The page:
Autumn Color At Minerva’s Garden

I walked around the garden yesterday and took a few pictures.  It is getting later and colder in the year, and yet we still have a lot of flowers in bloom.  I’ll show you what I mean, starting with light colors and working toward deeper hues:

Viburnum in October

Fuschia in October

I love these white flowers with just a flush of light pink–so pretty.  Now here are some in slighter deeper shades:

Glossy Abelia with pink blooms and 'Lochinch' butterfly bush in October

Pink hollyhock in October

I like the pink and grey colors together.  Now a little more color saturation and moving into the yellows, golds and oranges:

Nasturtiums and dahlias in October

Yellow hollyhock in October

And a little comic relief:

Forsythia in October--what?

The forsythia decided it must be March, and shot out a few blossoms!  I’ll take ’em whenever I can get ’em!

Okay, back to business.  Some yellow to gold tones in evergreen foliage:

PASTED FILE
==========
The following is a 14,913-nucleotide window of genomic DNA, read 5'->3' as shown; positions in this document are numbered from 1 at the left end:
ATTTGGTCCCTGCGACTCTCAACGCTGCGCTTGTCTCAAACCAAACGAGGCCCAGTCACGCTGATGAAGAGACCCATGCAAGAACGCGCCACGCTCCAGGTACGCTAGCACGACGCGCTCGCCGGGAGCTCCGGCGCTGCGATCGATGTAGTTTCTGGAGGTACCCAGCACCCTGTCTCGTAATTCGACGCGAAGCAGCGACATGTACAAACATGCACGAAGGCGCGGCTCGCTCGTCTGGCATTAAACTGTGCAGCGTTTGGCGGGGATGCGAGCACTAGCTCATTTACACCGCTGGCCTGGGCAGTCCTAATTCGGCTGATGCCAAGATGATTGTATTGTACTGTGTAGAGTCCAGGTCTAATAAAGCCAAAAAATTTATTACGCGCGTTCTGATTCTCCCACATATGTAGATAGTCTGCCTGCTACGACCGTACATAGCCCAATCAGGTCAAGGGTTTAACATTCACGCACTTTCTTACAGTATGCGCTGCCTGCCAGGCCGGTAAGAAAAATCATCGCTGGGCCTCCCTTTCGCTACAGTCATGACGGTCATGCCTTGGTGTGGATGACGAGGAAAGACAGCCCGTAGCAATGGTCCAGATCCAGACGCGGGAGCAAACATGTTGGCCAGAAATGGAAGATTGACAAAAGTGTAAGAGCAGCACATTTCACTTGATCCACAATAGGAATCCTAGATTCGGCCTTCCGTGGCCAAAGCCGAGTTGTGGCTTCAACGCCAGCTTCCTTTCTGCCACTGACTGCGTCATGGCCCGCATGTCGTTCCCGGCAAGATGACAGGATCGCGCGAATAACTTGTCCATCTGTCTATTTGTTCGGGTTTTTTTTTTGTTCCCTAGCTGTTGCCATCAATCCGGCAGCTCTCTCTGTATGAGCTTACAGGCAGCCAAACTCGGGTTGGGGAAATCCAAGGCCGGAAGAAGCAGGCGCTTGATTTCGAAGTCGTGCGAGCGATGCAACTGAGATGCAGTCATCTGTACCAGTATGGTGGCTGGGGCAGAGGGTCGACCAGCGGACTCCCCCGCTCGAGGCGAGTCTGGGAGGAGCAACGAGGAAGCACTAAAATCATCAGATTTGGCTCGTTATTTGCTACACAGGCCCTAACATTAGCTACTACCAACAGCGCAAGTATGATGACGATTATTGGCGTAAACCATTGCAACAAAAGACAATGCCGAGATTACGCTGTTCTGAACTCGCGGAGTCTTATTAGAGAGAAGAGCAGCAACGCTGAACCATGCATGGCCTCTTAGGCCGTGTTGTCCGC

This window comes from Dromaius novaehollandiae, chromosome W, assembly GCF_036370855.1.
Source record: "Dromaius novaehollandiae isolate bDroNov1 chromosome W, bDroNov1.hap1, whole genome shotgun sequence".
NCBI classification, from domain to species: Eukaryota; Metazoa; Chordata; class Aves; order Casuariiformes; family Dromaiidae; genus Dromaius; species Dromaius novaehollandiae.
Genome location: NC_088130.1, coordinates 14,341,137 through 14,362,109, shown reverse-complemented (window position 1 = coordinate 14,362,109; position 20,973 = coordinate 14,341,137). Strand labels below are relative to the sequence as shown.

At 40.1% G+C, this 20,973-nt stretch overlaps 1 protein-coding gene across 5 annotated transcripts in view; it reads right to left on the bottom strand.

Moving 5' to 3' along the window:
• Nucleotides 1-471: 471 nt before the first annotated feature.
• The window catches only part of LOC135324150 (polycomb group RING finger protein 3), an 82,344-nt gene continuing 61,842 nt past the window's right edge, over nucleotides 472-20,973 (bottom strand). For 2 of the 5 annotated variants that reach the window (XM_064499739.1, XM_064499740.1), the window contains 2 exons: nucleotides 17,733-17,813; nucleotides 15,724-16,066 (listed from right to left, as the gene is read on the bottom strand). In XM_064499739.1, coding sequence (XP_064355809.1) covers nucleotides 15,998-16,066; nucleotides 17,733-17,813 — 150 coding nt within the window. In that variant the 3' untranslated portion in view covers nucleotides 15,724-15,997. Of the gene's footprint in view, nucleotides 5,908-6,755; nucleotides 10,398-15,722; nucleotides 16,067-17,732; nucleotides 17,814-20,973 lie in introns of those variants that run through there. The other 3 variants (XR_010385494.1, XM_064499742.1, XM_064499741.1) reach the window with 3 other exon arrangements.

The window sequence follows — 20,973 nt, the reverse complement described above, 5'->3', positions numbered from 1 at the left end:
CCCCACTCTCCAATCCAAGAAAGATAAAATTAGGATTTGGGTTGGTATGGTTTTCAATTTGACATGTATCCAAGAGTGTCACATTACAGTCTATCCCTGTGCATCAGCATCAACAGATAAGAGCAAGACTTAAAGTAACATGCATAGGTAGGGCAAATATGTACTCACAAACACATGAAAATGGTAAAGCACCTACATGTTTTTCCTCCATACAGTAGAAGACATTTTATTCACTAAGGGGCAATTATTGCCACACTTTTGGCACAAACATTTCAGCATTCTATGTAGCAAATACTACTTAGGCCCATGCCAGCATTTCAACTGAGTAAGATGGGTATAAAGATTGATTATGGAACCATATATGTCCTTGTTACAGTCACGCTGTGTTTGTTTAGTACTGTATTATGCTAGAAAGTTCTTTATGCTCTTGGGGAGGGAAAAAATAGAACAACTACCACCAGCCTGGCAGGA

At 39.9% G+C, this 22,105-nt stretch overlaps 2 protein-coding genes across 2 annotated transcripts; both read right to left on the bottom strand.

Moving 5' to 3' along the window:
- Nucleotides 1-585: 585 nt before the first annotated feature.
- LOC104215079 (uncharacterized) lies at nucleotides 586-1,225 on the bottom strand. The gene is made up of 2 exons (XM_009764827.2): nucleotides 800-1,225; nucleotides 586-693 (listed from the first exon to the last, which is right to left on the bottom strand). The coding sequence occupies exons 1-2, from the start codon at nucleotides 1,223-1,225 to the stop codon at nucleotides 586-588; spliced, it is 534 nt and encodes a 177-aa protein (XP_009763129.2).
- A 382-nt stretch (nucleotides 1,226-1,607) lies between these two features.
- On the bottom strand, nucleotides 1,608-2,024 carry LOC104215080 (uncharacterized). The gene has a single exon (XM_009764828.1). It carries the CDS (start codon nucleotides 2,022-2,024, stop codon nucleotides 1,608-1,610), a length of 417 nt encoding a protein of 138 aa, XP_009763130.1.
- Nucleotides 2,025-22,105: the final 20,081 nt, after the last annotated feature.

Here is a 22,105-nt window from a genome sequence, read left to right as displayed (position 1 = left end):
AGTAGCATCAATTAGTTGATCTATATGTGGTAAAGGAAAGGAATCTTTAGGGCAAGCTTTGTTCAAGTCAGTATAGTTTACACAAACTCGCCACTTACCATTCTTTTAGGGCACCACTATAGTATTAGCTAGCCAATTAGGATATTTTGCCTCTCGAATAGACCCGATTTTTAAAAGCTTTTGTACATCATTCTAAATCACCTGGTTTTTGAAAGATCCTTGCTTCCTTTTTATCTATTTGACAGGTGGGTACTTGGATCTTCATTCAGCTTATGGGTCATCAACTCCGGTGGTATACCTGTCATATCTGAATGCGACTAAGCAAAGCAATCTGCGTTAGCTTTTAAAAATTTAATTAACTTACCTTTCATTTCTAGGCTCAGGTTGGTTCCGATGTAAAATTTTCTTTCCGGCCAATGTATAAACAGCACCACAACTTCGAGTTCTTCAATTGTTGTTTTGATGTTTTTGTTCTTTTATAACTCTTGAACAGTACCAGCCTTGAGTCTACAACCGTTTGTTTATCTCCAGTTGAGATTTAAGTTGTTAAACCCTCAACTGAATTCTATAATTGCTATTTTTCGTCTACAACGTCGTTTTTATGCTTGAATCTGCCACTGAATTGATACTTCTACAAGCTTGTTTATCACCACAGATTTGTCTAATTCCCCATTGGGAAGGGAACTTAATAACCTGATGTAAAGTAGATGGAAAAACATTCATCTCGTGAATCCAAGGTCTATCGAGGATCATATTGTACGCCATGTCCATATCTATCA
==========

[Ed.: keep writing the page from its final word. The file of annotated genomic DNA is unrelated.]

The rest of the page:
'Rheingold' dwarf evergreen conifer in October

 

Another gold dwarf evergreen conifer in October

 

And some yellow to gold deciduous leaf color:

Chinese Witch Hazel 'Arnold Promise' starting to turn yellow in October

 

Pergola covered with golden 'Einset' grape leaves in October

 

Now moving into some cooler shades–sometimes there are plants that combine warm and cool colors in fruit and foliage, such as:

Beauty berry in October

The beautyberry is surrounded by winter jasmine foliage.

This next vine has finally matured enough to really come into its own.  I speak of:

Ampelopsis vine with turquoise and purple berries in October

 

Ampelopsis in a different light

I am so in love with this vine–I adore turquoise and purple in a plant!  The only other one that I know of that combines these two colors as well, but not in bloom at the moment, is:

Cerinthe major 'Purpurescense'

I love this plant so much, and so do the hummingbirds!  This was taken in May, if I remember correctly.